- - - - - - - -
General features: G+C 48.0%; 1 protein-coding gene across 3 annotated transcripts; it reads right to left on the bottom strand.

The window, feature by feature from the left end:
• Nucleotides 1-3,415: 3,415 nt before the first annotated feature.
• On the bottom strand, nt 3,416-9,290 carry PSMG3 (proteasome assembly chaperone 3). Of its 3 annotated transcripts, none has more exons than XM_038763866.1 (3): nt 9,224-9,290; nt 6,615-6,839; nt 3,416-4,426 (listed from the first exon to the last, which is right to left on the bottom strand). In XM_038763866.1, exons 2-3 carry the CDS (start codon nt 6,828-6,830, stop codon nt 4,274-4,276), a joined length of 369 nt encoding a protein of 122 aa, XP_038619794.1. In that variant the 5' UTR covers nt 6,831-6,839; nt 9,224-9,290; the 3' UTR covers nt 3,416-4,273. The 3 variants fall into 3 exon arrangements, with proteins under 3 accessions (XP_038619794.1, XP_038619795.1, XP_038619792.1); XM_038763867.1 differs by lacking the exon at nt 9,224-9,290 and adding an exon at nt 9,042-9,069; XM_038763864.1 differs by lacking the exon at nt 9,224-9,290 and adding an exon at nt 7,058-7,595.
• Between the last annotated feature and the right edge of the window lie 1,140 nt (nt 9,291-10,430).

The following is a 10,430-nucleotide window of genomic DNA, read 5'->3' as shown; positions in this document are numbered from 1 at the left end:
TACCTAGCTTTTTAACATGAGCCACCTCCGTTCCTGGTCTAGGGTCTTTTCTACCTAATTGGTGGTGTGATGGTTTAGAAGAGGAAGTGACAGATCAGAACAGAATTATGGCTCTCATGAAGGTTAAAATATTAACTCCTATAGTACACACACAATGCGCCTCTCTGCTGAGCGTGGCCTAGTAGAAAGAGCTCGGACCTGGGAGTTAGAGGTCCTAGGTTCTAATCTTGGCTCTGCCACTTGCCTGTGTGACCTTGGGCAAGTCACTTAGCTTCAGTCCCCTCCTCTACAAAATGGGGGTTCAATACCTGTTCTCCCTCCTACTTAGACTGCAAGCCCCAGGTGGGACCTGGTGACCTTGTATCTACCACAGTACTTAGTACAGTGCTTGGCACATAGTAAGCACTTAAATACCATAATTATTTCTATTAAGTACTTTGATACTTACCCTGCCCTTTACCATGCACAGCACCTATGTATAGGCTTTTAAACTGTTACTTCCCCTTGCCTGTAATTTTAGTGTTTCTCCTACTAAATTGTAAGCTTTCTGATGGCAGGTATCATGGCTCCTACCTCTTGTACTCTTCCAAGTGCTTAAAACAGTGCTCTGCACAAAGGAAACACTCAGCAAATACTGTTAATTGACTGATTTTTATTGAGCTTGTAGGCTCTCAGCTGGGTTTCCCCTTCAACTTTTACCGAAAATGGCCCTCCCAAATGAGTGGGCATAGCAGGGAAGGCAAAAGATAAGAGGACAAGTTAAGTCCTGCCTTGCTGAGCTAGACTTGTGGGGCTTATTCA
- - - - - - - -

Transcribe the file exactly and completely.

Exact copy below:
General features: G+C 48.0%; 1 protein-coding gene across 3 annotated transcripts; it reads right to left on the bottom strand.

The window, feature by feature from the left end:
• Nucleotides 1-3,415: 3,415 nt before the first annotated feature.
• On the bottom strand, nt 3,416-9,290 carry PSMG3 (proteasome assembly chaperone 3). Of its 3 annotated transcripts, none has more exons than XM_038763866.1 (3): nt 9,224-9,290; nt 6,615-6,839; nt 3,416-4,426 (listed from the first exon to the last, which is right to left on the bottom strand). In XM_038763866.1, exons 2-3 carry the CDS (start codon nt 6,828-6,830, stop codon nt 4,274-4,276), a joined length of 369 nt encoding a protein of 122 aa, XP_038619794.1. In that variant the 5' UTR covers nt 6,831-6,839; nt 9,224-9,290; the 3' UTR covers nt 3,416-4,273. The 3 variants fall into 3 exon arrangements, with proteins under 3 accessions (XP_038619794.1, XP_038619795.1, XP_038619792.1); XM_038763867.1 differs by lacking the exon at nt 9,224-9,290 and adding an exon at nt 9,042-9,069; XM_038763864.1 differs by lacking the exon at nt 9,224-9,290 and adding an exon at nt 7,058-7,595.
• Between the last annotated feature and the right edge of the window lie 1,140 nt (nt 9,291-10,430).

The following is a 10,430-nucleotide window of genomic DNA, read 5'->3' as shown; positions in this document are numbered from 1 at the left end:
TACCTAGCTTTTTAACATGAGCCACCTCCGTTCCTGGTCTAGGGTCTTTTCTACCTAATTGGTGGTGTGATGGTTTAGAAGAGGAAGTGACAGATCAGAACAGAATTATGGCTCTCATGAAGGTTAAAATATTAACTCCTATAGTACACACACAATGCGCCTCTCTGCTGAGCGTGGCCTAGTAGAAAGAGCTCGGACCTGGGAGTTAGAGGTCCTAGGTTCTAATCTTGGCTCTGCCACTTGCCTGTGTGACCTTGGGCAAGTCACTTAGCTTCAGTCCCCTCCTCTACAAAATGGGGGTTCAATACCTGTTCTCCCTCCTACTTAGACTGCAAGCCCCAGGTGGGACCTGGTGACCTTGTATCTACCACAGTACTTAGTACAGTGCTTGGCACATAGTAAGCACTTAAATACCATAATTATTTCTATTAAGTACTTTGATACTTACCCTGCCCTTTACCATGCACAGCACCTATGTATAGGCTTTTAAACTGTTACTTCCCCTTGCCTGTAATTTTAGTGTTTCTCCTACTAAATTGTAAGCTTTCTGATGGCAGGTATCATGGCTCCTACCTCTTGTACTCTTCCAAGTGCTTAAAACAGTGCTCTGCACAAAGGAAACACTCAGCAAATACTGTTAATTGACTGATTTTTATTGAGCTTGTAGGCTCTCAGCTGGGTTTCCCCTTCAACTTTTACCGAAAATGGCCCTCCCAAATGAGTGGGCATAGCAGGGAAGGCAAAAGATAAGAGGACAAGTTAAGTCCTGCCTTGCTGAGCTAGACTTGTGGGGCTTATTCA